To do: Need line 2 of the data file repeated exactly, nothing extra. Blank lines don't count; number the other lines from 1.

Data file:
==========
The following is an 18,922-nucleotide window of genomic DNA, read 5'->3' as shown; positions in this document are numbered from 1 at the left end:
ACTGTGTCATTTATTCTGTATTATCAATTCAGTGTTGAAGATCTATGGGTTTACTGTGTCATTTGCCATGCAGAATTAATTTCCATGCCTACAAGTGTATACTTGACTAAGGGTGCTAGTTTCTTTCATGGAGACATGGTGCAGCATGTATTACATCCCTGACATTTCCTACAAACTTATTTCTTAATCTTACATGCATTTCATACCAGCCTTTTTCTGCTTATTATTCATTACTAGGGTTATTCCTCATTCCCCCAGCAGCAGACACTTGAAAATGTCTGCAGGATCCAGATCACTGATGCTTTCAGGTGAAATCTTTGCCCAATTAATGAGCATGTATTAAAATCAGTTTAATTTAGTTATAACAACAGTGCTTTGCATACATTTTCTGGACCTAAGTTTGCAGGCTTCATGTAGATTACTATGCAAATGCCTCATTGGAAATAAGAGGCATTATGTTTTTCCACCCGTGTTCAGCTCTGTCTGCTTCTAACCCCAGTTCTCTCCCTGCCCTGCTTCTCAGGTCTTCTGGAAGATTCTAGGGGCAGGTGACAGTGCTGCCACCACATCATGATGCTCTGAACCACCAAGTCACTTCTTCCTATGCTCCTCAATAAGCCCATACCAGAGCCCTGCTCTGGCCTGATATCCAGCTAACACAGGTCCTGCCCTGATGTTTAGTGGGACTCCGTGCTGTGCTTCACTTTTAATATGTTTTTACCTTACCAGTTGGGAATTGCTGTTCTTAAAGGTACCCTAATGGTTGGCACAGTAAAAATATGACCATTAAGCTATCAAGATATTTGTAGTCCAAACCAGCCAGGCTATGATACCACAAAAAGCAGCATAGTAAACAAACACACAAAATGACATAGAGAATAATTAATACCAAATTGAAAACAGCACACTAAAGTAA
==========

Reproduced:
ACTGTGTCATTTATTCTGTATTATCAATTCAGTGTTGAAGATCTATGGGTTTACTGTGTCATTTGCCATGCAGAATTAATTTCCATGCCTACAAGTGTATACTTGACTAAGGGTGCTAGTTTCTTTCATGGAGACATGGTGCAGCATGTATTACATCCCTGACATTTCCTACAAACTTATTTCTTAATCTTACATGCATTTCATACCAGCCTTTTTCTGCTTATTATTCATTACTAGGGTTATTCCTCATTCCCCCAGCAGCAGACACTTGAAAATGTCTGCAGGATCCAGATCACTGATGCTTTCAGGTGAAATCTTTGCCCAATTAATGAGCATGTATTAAAATCAGTTTAATTTAGTTATAACAACAGTGCTTTGCATACATTTTCTGGACCTAAGTTTGCAGGCTTCATGTAGATTACTATGCAAATGCCTCATTGGAAATAAGAGGCATTATGTTTTTCCACCCGTGTTCAGCTCTGTCTGCTTCTAACCCCAGTTCTCTCCCTGCCCTGCTTCTCAGGTCTTCTGGAAGATTCTAGGGGCAGGTGACAGTGCTGCCACCACATCATGATGCTCTGAACCACCAAGTCACTTCTTCCTATGCTCCTCAATAAGCCCATACCAGAGCCCTGCTCTGGCCTGATATCCAGCTAACACAGGTCCTGCCCTGATGTTTAGTGGGACTCCGTGCTGTGCTTCACTTTTAATATGTTTTTACCTTACCAGTTGGGAATTGCTGTTCTTAAAGGTACCCTAATGGTTGGCACAGTAAAAATATGACCATTAAGCTATCAAGATATTTGTAGTCCAAACCAGCCAGGCTATGATACCACAAAAAGCAGCATAGTAAACAAACACACAAAATGACATAGAGAATAATTAATACCAAATTGAAAACAGCACACTAAAGTAA